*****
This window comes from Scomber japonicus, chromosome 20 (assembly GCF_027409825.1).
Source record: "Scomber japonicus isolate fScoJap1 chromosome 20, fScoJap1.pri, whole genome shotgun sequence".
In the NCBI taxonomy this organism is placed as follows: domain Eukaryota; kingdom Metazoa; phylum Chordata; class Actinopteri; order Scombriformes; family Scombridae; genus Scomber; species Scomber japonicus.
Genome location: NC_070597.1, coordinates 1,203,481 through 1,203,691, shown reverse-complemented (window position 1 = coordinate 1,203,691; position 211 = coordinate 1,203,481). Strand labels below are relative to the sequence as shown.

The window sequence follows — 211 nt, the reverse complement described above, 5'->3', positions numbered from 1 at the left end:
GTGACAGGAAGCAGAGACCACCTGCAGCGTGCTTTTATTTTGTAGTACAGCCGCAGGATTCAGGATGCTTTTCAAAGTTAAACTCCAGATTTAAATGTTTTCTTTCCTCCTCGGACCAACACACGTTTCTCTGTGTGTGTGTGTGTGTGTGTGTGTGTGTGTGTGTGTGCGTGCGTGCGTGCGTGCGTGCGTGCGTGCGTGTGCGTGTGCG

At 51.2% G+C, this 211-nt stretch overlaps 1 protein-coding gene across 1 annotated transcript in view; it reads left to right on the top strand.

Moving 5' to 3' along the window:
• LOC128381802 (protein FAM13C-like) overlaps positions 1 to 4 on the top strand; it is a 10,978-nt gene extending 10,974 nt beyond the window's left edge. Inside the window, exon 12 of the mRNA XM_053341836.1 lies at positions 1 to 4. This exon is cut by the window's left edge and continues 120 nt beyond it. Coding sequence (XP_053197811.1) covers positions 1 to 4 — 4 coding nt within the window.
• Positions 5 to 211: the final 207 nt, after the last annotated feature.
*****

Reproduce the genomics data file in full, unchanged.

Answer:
This window comes from Scomber japonicus, chromosome 20 (assembly GCF_027409825.1).
Source record: "Scomber japonicus isolate fScoJap1 chromosome 20, fScoJap1.pri, whole genome shotgun sequence".
In the NCBI taxonomy this organism is placed as follows: domain Eukaryota; kingdom Metazoa; phylum Chordata; class Actinopteri; order Scombriformes; family Scombridae; genus Scomber; species Scomber japonicus.
Genome location: NC_070597.1, coordinates 1,203,481 through 1,203,691, shown reverse-complemented (window position 1 = coordinate 1,203,691; position 211 = coordinate 1,203,481). Strand labels below are relative to the sequence as shown.

The window sequence follows — 211 nt, the reverse complement described above, 5'->3', positions numbered from 1 at the left end:
GTGACAGGAAGCAGAGACCACCTGCAGCGTGCTTTTATTTTGTAGTACAGCCGCAGGATTCAGGATGCTTTTCAAAGTTAAACTCCAGATTTAAATGTTTTCTTTCCTCCTCGGACCAACACACGTTTCTCTGTGTGTGTGTGTGTGTGTGTGTGTGTGTGTGTGTGTGCGTGCGTGCGTGCGTGCGTGCGTGCGTGCGTGTGCGTGTGCG

At 51.2% G+C, this 211-nt stretch overlaps 1 protein-coding gene across 1 annotated transcript in view; it reads left to right on the top strand.

Moving 5' to 3' along the window:
• LOC128381802 (protein FAM13C-like) overlaps positions 1 to 4 on the top strand; it is a 10,978-nt gene extending 10,974 nt beyond the window's left edge. Inside the window, exon 12 of the mRNA XM_053341836.1 lies at positions 1 to 4. This exon is cut by the window's left edge and continues 120 nt beyond it. Coding sequence (XP_053197811.1) covers positions 1 to 4 — 4 coding nt within the window.
• Positions 5 to 211: the final 207 nt, after the last annotated feature.